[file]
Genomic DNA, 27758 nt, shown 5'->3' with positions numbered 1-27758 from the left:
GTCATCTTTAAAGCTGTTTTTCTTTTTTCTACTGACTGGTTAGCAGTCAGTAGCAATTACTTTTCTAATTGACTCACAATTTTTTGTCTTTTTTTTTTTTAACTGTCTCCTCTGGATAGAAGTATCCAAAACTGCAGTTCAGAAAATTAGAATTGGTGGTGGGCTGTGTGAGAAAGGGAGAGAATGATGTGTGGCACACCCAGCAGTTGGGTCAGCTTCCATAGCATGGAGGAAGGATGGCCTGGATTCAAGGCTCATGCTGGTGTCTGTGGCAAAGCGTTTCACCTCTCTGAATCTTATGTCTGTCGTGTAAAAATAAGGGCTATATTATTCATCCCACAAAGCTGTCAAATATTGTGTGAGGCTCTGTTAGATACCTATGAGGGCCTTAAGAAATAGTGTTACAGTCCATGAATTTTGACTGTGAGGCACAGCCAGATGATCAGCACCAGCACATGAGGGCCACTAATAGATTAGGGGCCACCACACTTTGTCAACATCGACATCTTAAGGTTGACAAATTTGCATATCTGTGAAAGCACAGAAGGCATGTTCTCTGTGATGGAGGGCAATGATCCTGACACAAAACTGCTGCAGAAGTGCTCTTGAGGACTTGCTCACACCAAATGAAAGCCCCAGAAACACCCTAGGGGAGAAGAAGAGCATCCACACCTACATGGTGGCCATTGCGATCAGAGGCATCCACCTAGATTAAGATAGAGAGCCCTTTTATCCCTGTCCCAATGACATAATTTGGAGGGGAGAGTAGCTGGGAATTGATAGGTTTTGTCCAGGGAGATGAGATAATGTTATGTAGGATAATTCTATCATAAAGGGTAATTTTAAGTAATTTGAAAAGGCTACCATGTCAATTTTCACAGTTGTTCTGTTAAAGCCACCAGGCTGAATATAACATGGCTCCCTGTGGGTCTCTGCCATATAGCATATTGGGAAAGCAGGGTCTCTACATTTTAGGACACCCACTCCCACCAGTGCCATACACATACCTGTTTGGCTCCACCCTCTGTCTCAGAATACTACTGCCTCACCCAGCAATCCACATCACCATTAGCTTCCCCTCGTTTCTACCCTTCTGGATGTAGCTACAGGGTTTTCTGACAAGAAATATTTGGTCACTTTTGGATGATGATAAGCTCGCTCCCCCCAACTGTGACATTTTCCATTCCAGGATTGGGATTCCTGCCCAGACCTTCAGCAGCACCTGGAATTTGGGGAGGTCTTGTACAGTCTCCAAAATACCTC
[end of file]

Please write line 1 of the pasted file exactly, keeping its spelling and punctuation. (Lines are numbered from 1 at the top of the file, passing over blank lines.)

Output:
Genomic DNA, 27758 nt, shown 5'->3' with positions numbered 1-27758 from the left: